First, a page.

Posted by Eric Boelen on June 08, 2000 at 12:34:30:
In Reply to: Maximum copper levels in low pressure steam boilers posted by Paul on June 05, 2000 at 19:15:00:
The boiler water will obviously concentrate the copper
coming from the feedwater, like it will any other impurity.
You need to check your incoming water: it is more than
likely slightly acidic, pH below 7. When this water
runs through copper piping, it will slowly but surely
disolve this copper piping. When the feedwater then
hits the high pH environment in the boiler itself,
the copper will drop out of solution and deposit as
pure copper grains. If and when there is an electrical
bridge (through piping, pipe hangers, etc) with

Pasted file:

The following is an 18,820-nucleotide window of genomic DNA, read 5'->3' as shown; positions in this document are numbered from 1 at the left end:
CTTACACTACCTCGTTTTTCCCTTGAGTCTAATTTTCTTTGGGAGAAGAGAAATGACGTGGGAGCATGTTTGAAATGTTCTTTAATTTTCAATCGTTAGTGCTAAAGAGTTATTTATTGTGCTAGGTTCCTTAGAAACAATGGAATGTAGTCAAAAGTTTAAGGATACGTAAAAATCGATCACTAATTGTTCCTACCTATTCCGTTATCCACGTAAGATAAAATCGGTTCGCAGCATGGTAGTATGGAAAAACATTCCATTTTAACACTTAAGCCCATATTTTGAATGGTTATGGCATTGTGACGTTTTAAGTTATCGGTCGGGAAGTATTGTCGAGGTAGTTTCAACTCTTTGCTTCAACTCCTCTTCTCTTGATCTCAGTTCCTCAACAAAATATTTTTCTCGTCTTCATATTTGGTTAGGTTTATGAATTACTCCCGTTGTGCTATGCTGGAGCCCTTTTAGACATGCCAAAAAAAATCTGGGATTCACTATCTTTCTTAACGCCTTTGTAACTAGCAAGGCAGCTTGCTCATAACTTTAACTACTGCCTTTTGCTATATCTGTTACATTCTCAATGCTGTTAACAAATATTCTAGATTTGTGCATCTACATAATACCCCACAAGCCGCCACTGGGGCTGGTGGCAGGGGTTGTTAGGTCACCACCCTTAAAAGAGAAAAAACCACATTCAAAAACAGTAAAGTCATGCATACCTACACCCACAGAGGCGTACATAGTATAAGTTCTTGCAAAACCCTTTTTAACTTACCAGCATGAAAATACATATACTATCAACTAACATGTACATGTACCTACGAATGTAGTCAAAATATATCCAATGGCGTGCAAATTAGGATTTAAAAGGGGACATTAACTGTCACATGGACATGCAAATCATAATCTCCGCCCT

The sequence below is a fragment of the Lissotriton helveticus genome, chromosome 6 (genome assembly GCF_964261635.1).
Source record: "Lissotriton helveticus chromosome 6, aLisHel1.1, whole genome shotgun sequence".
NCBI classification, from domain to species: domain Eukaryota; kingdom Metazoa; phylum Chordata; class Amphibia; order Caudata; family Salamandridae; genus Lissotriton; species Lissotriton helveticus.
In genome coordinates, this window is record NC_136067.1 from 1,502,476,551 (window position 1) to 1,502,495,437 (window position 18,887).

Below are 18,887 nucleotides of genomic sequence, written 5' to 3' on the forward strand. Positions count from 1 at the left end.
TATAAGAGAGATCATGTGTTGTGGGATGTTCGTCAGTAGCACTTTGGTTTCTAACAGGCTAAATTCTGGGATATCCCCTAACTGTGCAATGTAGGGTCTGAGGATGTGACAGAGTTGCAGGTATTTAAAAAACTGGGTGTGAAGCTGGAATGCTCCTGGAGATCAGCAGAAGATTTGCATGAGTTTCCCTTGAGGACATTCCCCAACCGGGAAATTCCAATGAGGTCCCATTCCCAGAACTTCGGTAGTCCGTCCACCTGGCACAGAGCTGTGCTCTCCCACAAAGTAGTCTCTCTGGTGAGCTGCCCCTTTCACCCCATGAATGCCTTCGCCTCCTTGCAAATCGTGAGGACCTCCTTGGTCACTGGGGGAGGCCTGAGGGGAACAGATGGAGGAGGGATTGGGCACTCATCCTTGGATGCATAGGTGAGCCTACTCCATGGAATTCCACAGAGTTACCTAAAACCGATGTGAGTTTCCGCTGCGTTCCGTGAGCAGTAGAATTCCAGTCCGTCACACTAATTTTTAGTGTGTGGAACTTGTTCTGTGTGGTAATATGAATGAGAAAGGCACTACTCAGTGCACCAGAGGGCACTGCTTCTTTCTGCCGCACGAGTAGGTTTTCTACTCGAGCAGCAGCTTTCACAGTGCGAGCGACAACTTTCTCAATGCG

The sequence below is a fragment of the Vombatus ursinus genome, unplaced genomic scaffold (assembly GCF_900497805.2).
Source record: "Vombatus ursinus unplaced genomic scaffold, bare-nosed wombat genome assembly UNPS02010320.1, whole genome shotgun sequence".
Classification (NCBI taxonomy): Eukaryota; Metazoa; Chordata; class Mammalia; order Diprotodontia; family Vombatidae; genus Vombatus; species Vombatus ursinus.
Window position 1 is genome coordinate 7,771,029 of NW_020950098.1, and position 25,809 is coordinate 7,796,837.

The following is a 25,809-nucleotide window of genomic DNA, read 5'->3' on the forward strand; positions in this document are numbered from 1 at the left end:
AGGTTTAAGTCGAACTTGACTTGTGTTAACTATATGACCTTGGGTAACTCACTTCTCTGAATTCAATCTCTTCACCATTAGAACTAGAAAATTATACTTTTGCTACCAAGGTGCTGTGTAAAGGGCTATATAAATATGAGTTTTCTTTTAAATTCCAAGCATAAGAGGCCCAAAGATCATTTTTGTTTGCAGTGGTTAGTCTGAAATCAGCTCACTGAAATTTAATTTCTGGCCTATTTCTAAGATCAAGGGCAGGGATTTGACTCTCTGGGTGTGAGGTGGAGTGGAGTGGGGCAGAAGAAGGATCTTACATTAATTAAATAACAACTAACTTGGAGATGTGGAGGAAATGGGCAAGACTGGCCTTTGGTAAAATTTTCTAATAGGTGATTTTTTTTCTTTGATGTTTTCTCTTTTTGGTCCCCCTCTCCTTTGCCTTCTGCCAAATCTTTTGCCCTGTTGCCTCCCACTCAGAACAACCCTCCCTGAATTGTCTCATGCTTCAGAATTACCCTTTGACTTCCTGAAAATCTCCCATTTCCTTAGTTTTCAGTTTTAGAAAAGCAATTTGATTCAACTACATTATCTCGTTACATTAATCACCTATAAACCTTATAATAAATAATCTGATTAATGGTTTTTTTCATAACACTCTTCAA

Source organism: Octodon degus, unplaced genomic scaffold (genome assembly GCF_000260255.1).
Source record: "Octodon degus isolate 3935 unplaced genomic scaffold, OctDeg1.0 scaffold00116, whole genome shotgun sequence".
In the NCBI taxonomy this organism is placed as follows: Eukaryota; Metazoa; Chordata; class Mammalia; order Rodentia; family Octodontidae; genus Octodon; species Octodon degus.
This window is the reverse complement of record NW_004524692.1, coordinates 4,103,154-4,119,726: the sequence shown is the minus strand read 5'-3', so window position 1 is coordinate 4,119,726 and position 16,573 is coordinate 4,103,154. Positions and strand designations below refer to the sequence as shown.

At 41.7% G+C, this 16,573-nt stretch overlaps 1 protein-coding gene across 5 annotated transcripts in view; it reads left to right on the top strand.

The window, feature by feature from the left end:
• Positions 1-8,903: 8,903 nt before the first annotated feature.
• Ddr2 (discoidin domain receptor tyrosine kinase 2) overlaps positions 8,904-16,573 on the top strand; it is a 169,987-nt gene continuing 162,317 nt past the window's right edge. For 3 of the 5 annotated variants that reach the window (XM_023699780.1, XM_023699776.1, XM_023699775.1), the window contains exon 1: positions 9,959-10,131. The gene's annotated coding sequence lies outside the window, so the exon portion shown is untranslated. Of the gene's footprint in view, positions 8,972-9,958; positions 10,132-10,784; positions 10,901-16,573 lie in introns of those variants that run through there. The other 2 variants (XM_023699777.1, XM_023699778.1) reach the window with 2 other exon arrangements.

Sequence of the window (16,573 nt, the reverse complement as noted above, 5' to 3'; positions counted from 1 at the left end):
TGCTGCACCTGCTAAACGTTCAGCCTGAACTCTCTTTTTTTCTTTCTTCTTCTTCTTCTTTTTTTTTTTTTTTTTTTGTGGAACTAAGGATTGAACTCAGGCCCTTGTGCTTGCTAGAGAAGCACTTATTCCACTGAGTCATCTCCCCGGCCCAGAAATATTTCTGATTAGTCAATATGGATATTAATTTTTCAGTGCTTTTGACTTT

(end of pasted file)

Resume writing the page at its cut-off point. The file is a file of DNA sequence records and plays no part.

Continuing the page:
the copper piping then galvanic corrosion will take place
in the boiler around any copper grain that has deposited
on the steel in the boiler. It looks like O2 pitting
but the pits are inversed, they are wider at the top
than deeper in the metal. This is a non reversable
effect that can destroy a boiler in a few months.
Any time copper is used in water piping associated
with a boiler, dielectric couplings should be used
and one should pay careful attention to pipe hangers
to make sure that they cannot conduct the current.
Email me direct if you need more information regarding
Post a Followup